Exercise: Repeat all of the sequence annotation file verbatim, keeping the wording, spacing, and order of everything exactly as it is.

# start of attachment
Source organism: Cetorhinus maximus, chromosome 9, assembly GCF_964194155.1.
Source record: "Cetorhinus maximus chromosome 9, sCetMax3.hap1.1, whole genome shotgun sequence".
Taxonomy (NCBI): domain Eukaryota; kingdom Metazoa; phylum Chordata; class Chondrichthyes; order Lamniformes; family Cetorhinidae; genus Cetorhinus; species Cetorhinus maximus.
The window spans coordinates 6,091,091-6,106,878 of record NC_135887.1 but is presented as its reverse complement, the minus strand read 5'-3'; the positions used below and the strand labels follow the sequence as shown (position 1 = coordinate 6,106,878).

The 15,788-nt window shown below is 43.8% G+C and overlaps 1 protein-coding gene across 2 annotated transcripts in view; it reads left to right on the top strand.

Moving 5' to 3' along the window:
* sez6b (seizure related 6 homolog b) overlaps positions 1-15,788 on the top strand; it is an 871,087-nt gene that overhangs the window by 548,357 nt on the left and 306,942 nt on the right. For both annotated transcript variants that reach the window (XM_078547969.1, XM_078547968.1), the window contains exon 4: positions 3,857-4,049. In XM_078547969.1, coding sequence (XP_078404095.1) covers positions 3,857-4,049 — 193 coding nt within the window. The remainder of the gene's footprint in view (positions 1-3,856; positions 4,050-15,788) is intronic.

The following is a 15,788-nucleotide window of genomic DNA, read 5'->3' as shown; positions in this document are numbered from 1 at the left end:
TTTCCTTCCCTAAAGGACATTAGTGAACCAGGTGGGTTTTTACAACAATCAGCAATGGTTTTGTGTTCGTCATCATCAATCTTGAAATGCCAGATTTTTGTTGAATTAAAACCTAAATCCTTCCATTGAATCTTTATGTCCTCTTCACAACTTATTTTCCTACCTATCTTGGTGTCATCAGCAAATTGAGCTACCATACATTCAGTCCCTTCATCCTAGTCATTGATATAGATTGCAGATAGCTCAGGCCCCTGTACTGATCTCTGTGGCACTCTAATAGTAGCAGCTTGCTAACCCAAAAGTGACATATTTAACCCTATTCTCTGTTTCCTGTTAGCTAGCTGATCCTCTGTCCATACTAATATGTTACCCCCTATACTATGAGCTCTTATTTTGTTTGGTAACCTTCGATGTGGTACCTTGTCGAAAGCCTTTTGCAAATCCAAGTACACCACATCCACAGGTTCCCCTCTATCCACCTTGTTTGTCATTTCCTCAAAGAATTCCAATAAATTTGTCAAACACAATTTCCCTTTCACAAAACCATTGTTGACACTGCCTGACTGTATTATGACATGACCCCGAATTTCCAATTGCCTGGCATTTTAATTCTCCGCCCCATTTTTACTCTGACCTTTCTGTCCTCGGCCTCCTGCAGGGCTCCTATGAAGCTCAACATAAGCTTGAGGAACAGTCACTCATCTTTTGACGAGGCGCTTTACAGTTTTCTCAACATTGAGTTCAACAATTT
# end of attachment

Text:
Source organism: Cetorhinus maximus, chromosome 9, assembly GCF_964194155.1.
Source record: "Cetorhinus maximus chromosome 9, sCetMax3.hap1.1, whole genome shotgun sequence".
Taxonomy (NCBI): domain Eukaryota; kingdom Metazoa; phylum Chordata; class Chondrichthyes; order Lamniformes; family Cetorhinidae; genus Cetorhinus; species Cetorhinus maximus.
The window spans coordinates 6,091,091-6,106,878 of record NC_135887.1 but is presented as its reverse complement, the minus strand read 5'-3'; the positions used below and the strand labels follow the sequence as shown (position 1 = coordinate 6,106,878).

The 15,788-nt window shown below is 43.8% G+C and overlaps 1 protein-coding gene across 2 annotated transcripts in view; it reads left to right on the top strand.

Moving 5' to 3' along the window:
* sez6b (seizure related 6 homolog b) overlaps positions 1-15,788 on the top strand; it is an 871,087-nt gene that overhangs the window by 548,357 nt on the left and 306,942 nt on the right. For both annotated transcript variants that reach the window (XM_078547969.1, XM_078547968.1), the window contains exon 4: positions 3,857-4,049. In XM_078547969.1, coding sequence (XP_078404095.1) covers positions 3,857-4,049 — 193 coding nt within the window. The remainder of the gene's footprint in view (positions 1-3,856; positions 4,050-15,788) is intronic.

The following is a 15,788-nucleotide window of genomic DNA, read 5'->3' as shown; positions in this document are numbered from 1 at the left end:
TTTCCTTCCCTAAAGGACATTAGTGAACCAGGTGGGTTTTTACAACAATCAGCAATGGTTTTGTGTTCGTCATCATCAATCTTGAAATGCCAGATTTTTGTTGAATTAAAACCTAAATCCTTCCATTGAATCTTTATGTCCTCTTCACAACTTATTTTCCTACCTATCTTGGTGTCATCAGCAAATTGAGCTACCATACATTCAGTCCCTTCATCCTAGTCATTGATATAGATTGCAGATAGCTCAGGCCCCTGTACTGATCTCTGTGGCACTCTAATAGTAGCAGCTTGCTAACCCAAAAGTGACATATTTAACCCTATTCTCTGTTTCCTGTTAGCTAGCTGATCCTCTGTCCATACTAATATGTTACCCCCTATACTATGAGCTCTTATTTTGTTTGGTAACCTTCGATGTGGTACCTTGTCGAAAGCCTTTTGCAAATCCAAGTACACCACATCCACAGGTTCCCCTCTATCCACCTTGTTTGTCATTTCCTCAAAGAATTCCAATAAATTTGTCAAACACAATTTCCCTTTCACAAAACCATTGTTGACACTGCCTGACTGTATTATGACATGACCCCGAATTTCCAATTGCCTGGCATTTTAATTCTCCGCCCCATTTTTACTCTGACCTTTCTGTCCTCGGCCTCCTGCAGGGCTCCTATGAAGCTCAACATAAGCTTGAGGAACAGTCACTCATCTTTTGACGAGGCGCTTTACAGTTTTCTCAACATTGAGTTCAACAATTT